Parents of children who have received the flu vaccines, including the nose spray type, are reporting that their children are experiencing convulsions and hallucinations.
Published November 23, 2007 03:14 PM
FDA staff urge psych warnings for two flu drugs
By Kim Dixon
WASHINGTON (Reuters) - U.S. Food and Drug Administration staffers are recommending new warnings about psychiatric events observed in some patients taking Roche Holding AG's Tamiflu and GlaxoSmithKline Plc's Relenza, according to documents released on Friday.
An FDA advisory panel will review the recommendations for the anti-viral influenza drugs at a meeting next week.
The FDA held a similar meeting two years ago in response to reports of a dozen deaths of children in Japan who had been taking Tamiflu.
Experts then found no evidence of a direct connection between the drug and the deaths, although the FDA did ultimately update Tamiflu's label to add a caution urging close monitoring of patients for abnormal behavior such as delirium or self-injury.
In documents prepared for the meeting next week and posted on the FDA's Web site, agency staff recommended that Tamiflu's label be strengthened to note: "In some cases, these behaviors resulted in serious injuries, including death, in adult and pediatric patients."
The FDA staff also reviewed Relenza, a drug in the same class as Tamiflu, recommending its label be changed to note "reports of hallucinations, delirium and abnormal behavior" observed in some patients taking the drug.
The current Relenza label has no label warning related to psychiatric events.
The FDA staff said the evidence is "conflicting" as to whether the events are medication-related, a manifestation of disease or a combination of the two.
Tamiflu has been more widely used in Japan than in the United States, and there is some evidence that the Japanese are more vigilant about reporting side effects, the FDA has said.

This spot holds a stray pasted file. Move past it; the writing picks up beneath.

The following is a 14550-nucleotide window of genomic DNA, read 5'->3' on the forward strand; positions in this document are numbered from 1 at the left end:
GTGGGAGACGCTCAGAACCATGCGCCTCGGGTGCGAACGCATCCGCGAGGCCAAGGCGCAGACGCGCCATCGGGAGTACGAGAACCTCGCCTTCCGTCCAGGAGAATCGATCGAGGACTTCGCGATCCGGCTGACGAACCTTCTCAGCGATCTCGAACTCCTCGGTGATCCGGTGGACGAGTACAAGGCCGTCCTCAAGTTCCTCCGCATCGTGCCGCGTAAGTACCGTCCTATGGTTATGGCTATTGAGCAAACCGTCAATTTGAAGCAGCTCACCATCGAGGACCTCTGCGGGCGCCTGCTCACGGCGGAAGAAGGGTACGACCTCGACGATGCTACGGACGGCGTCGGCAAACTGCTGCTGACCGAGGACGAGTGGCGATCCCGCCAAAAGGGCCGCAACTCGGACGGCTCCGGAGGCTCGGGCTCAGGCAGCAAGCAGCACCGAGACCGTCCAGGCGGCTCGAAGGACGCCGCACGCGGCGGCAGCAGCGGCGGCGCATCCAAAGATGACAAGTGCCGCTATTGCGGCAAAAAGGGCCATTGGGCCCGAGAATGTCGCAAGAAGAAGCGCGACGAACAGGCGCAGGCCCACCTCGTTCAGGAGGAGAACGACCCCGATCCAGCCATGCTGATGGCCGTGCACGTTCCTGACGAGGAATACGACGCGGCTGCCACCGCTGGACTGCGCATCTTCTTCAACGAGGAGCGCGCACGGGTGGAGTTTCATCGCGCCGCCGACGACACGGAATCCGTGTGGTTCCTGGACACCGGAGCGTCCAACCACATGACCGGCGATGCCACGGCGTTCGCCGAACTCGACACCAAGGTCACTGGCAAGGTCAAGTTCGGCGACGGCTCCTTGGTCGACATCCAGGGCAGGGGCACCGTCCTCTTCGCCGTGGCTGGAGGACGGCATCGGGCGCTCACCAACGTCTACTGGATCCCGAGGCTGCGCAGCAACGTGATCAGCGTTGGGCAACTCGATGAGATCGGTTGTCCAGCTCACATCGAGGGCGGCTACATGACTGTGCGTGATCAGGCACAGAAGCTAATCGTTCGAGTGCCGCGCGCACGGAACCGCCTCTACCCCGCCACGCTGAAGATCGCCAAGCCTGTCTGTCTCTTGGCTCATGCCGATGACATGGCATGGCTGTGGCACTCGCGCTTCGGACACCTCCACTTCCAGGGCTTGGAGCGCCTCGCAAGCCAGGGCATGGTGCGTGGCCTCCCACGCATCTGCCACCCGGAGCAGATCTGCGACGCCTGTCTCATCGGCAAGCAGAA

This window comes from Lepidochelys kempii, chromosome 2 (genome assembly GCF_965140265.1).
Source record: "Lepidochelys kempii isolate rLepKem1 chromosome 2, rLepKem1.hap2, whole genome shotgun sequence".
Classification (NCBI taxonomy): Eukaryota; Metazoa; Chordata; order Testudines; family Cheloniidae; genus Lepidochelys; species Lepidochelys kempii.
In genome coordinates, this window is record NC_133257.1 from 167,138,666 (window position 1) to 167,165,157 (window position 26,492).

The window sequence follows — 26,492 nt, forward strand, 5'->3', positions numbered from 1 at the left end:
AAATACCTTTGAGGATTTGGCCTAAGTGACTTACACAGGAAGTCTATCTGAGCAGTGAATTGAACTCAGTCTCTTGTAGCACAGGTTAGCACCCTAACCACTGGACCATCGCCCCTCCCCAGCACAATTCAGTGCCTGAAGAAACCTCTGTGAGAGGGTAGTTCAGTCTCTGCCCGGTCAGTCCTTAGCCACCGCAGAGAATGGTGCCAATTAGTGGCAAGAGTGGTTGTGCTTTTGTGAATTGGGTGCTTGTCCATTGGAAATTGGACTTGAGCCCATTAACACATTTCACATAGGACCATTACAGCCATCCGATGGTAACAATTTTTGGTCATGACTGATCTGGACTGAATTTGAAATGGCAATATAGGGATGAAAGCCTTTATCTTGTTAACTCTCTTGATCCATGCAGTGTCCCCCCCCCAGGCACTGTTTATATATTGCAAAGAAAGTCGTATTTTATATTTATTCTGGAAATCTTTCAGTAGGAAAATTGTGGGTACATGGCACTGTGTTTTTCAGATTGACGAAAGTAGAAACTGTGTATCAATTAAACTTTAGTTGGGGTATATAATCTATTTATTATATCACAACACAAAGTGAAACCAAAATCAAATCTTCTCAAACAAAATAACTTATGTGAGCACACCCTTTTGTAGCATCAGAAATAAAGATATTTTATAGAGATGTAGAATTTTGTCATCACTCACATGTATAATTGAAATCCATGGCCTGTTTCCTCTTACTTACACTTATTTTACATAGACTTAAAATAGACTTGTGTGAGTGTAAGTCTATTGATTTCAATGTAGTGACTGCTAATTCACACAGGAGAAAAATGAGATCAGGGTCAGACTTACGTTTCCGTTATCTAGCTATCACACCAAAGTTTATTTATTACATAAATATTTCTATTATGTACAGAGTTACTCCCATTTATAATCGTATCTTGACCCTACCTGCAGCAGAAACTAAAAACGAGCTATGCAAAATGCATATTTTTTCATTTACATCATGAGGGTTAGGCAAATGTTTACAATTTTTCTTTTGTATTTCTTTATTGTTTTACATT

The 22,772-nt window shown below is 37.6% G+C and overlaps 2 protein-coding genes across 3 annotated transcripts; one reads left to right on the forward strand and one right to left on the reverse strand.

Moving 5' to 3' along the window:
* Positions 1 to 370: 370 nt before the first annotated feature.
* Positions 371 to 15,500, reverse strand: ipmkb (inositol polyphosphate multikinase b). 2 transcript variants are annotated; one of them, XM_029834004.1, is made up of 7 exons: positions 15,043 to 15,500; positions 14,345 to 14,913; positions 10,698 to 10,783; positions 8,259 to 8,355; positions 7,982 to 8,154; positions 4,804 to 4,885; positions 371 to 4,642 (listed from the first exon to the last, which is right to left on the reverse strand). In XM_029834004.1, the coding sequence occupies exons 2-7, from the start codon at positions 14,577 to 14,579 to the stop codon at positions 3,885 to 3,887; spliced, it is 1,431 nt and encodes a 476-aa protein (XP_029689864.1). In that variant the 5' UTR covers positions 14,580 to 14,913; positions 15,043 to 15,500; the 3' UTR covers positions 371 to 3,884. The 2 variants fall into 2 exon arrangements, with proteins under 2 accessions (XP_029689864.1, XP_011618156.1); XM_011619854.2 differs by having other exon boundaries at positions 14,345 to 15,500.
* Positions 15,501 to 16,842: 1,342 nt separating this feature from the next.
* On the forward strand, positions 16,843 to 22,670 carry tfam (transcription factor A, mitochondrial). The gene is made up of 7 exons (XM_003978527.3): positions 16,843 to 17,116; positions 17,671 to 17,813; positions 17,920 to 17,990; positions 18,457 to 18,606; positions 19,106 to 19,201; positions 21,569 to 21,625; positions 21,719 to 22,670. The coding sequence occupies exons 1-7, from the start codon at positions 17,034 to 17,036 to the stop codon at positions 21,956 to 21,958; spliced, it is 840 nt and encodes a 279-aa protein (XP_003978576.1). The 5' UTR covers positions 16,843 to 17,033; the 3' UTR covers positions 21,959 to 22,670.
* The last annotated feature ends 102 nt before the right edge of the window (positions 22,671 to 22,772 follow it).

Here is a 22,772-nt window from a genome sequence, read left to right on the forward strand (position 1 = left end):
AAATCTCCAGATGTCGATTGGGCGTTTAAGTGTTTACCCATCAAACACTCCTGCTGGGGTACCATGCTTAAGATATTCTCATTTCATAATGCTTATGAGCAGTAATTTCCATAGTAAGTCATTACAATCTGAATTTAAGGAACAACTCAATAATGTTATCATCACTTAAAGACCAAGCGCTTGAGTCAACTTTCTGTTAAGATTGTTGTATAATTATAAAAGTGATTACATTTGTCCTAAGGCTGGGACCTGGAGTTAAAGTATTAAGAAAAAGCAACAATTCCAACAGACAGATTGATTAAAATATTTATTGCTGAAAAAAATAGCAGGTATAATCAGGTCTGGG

Tamiflu, known generically as oseltamivir, is a pill, while Relenza, generically zanamivir, is inhaled.
A Roche spokesman said no causal relationship between Tamiflu and these psychiatric events has been proven.
"Roche has extensively investigated the issue and is conducting ongoing clinical and nonclinical studies. Roche takes all adverse events reports very seriously," spokesman Terence Hurley said in a statement.
About 48 million people have taken Tamiflu worldwide, including 21 million children, since approval in 1999, he said.
A Glaxo spokeswoman said a review of premarketing and post-approval trial data showed no worrying safety signals on patients taking Relenza. The drug is a not a major revenue-generator for UK-based Glaxo.
FDA staff based its recommendations on a review of nearly 600 cases of neuropsychiatric events reported by patients on Tamiflu and 115 cases of such events by patients taking Relenza.
The FDA staff will present the advice to the advisory panel of experts meeting on Tuesday, November 27. The agency typically takes the advice of these panels but is not bound by them.
Japan in March warned against prescribing Tamiflu to those ages 10 to 19 as more than 100 people, mostly young, showed signs of abnormal behavior after taking the drug.
Earlier this year, Japan broadened its probe of Tamiflu to look at flu drugs Relenza and amantadine, after reports of abnormal behavior among young patients.
FDA staff reviewed recent side effect reports on amantadine and rimantadine, another flu drug in amantadine's class, but recommended no label changes. Amantadine already has a strong warning about suicide attempts and an increase in seizures seen in patients on the drug, while rimantadine notes seizure-like activity and hallucinations.
Tamiflu was having lackluster sales as a drug to prevent and treat seasonal flu but got a second life when it was the first drug to show real efficacy in treating and preventing bird flu.
The FDA staff documents for the advisory meeting were posted at: http://www.fda.gov/ohrms/dockets/ac/07/briefing/2007-4325b-00-in dex-27and28.html.
(Additional reporting by Ben Hirschler in London)
(Reporting by Kim Dixon; Editing by Gerald E. McCormick and Carol Bishopric)